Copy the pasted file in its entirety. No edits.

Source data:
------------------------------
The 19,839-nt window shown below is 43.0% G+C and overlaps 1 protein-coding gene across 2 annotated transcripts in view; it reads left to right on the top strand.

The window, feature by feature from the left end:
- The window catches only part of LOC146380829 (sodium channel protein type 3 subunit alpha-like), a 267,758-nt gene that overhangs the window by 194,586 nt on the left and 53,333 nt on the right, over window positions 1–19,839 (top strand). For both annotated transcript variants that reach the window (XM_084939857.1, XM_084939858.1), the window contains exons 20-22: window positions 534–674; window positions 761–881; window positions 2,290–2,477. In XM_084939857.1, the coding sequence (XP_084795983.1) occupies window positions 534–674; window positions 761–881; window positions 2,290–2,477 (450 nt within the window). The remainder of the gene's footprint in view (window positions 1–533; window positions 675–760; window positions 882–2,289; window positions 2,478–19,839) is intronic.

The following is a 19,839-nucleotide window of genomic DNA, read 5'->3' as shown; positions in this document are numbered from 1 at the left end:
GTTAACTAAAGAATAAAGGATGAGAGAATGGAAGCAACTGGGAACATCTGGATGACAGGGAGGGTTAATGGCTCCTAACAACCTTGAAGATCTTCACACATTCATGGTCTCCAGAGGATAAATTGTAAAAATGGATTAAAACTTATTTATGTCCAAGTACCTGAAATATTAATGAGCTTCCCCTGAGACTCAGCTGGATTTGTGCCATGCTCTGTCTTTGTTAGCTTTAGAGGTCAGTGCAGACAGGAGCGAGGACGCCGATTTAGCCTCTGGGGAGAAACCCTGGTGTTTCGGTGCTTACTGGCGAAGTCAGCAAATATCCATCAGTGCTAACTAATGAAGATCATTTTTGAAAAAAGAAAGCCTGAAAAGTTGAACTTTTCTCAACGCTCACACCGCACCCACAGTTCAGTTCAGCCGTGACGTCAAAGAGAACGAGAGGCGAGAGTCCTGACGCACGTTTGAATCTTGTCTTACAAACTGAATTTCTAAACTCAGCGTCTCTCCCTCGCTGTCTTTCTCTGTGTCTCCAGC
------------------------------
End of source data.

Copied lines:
The 19,839-nt window shown below is 43.0% G+C and overlaps 1 protein-coding gene across 2 annotated transcripts in view; it reads left to right on the top strand.

The window, feature by feature from the left end:
- The window catches only part of LOC146380829 (sodium channel protein type 3 subunit alpha-like), a 267,758-nt gene that overhangs the window by 194,586 nt on the left and 53,333 nt on the right, over window positions 1–19,839 (top strand). For both annotated transcript variants that reach the window (XM_084939857.1, XM_084939858.1), the window contains exons 20-22: window positions 534–674; window positions 761–881; window positions 2,290–2,477. In XM_084939857.1, the coding sequence (XP_084795983.1) occupies window positions 534–674; window positions 761–881; window positions 2,290–2,477 (450 nt within the window). The remainder of the gene's footprint in view (window positions 1–533; window positions 675–760; window positions 882–2,289; window positions 2,478–19,839) is intronic.

The following is a 19,839-nucleotide window of genomic DNA, read 5'->3' as shown; positions in this document are numbered from 1 at the left end:
GTTAACTAAAGAATAAAGGATGAGAGAATGGAAGCAACTGGGAACATCTGGATGACAGGGAGGGTTAATGGCTCCTAACAACCTTGAAGATCTTCACACATTCATGGTCTCCAGAGGATAAATTGTAAAAATGGATTAAAACTTATTTATGTCCAAGTACCTGAAATATTAATGAGCTTCCCCTGAGACTCAGCTGGATTTGTGCCATGCTCTGTCTTTGTTAGCTTTAGAGGTCAGTGCAGACAGGAGCGAGGACGCCGATTTAGCCTCTGGGGAGAAACCCTGGTGTTTCGGTGCTTACTGGCGAAGTCAGCAAATATCCATCAGTGCTAACTAATGAAGATCATTTTTGAAAAAAGAAAGCCTGAAAAGTTGAACTTTTCTCAACGCTCACACCGCACCCACAGTTCAGTTCAGCCGTGACGTCAAAGAGAACGAGAGGCGAGAGTCCTGACGCACGTTTGAATCTTGTCTTACAAACTGAATTTCTAAACTCAGCGTCTCTCCCTCGCTGTCTTTCTCTGTGTCTCCAGC